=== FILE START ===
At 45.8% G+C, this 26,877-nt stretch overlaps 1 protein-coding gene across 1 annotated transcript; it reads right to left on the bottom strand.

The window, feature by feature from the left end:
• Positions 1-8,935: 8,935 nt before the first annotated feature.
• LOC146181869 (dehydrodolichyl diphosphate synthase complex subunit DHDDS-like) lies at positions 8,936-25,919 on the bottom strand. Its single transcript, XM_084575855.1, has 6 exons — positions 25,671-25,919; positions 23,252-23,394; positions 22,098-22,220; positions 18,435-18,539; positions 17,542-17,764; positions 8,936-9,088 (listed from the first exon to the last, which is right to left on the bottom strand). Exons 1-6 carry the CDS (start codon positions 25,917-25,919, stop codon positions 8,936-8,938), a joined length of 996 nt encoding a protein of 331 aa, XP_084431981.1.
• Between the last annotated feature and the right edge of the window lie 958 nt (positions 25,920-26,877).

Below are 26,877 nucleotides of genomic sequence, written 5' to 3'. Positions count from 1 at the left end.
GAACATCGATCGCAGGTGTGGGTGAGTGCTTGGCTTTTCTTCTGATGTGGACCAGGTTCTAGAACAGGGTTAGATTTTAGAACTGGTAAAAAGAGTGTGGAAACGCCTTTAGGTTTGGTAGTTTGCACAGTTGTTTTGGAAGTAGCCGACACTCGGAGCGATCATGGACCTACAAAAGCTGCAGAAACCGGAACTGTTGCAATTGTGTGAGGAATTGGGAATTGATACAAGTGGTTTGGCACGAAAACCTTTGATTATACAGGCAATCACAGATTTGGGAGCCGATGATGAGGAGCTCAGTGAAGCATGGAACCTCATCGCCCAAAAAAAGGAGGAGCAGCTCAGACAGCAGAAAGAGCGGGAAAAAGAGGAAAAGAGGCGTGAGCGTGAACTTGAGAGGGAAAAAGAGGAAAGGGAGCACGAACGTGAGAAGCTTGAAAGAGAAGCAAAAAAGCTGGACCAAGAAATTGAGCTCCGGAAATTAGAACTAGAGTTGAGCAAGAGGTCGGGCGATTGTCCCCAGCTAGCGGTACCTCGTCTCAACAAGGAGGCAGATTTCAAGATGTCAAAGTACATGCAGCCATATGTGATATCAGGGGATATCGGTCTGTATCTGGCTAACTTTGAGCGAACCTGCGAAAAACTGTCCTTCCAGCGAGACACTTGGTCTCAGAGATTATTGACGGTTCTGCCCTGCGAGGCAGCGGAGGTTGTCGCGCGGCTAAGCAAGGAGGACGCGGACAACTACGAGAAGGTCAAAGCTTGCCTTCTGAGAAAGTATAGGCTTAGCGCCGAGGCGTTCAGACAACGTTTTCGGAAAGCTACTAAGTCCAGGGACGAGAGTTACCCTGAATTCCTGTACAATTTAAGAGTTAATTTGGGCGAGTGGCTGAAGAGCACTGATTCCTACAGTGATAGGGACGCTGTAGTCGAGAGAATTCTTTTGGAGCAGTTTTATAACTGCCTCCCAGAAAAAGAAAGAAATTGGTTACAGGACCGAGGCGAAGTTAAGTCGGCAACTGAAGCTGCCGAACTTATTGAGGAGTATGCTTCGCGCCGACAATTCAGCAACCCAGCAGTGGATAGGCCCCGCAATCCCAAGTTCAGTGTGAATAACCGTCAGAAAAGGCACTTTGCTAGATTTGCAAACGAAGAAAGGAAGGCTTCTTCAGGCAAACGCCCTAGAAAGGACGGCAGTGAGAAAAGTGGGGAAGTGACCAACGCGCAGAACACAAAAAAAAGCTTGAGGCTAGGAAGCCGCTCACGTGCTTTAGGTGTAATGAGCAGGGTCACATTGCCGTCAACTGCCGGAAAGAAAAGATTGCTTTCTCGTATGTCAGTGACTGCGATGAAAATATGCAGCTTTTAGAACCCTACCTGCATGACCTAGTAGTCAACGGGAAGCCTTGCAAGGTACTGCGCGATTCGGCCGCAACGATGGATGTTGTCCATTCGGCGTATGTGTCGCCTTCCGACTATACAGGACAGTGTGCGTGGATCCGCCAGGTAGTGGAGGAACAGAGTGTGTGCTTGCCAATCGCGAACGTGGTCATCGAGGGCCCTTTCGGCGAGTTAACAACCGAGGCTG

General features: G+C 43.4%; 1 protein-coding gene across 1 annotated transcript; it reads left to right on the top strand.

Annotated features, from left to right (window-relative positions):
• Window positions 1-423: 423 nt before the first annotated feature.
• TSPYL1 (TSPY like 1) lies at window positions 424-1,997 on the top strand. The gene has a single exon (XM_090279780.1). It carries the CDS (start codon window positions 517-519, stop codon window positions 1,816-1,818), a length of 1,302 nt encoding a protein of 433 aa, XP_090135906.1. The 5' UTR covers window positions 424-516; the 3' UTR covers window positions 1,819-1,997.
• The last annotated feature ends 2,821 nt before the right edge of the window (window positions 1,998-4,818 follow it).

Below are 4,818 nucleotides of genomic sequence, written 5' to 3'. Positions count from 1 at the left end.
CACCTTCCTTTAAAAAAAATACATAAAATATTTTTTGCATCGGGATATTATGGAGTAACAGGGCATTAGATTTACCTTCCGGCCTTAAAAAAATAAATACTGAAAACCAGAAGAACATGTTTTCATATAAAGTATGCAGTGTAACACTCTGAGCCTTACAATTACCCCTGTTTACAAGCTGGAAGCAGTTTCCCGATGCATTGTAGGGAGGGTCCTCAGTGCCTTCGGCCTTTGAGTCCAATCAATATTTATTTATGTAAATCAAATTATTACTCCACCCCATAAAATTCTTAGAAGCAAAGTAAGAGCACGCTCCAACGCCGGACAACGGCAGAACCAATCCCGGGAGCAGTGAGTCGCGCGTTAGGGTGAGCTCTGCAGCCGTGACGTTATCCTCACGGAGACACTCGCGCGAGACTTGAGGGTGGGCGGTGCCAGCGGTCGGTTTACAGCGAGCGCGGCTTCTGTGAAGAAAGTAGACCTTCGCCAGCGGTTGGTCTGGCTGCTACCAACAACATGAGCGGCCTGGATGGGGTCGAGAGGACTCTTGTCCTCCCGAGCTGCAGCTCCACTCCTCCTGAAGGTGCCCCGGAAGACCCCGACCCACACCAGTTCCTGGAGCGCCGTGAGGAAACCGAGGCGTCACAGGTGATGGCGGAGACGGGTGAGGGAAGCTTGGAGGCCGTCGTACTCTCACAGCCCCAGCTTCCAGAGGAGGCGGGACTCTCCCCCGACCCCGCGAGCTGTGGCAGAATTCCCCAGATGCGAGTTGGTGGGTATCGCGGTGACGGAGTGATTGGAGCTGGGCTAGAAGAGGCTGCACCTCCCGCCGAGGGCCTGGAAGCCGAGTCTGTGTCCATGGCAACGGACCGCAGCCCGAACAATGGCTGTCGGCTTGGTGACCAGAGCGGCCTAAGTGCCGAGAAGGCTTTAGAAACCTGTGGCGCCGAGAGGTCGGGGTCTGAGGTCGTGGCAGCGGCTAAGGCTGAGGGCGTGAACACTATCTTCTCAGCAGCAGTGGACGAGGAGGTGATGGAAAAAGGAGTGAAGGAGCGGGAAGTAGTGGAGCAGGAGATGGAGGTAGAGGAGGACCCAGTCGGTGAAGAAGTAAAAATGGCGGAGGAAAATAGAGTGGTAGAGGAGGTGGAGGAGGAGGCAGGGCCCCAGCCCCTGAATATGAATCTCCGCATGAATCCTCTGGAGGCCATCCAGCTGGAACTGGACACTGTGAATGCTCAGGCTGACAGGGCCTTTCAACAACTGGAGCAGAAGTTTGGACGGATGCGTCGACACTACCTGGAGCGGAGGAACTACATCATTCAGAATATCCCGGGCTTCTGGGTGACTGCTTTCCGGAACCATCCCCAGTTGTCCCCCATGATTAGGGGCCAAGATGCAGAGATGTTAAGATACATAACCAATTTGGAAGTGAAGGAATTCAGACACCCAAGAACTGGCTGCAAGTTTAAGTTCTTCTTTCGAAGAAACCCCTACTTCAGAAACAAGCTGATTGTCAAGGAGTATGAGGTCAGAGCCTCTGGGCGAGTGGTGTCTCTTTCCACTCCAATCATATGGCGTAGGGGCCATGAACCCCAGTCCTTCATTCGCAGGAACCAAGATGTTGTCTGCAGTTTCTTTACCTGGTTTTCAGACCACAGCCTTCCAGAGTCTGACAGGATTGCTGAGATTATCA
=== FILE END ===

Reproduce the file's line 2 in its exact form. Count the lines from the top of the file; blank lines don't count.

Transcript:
The window, feature by feature from the left end: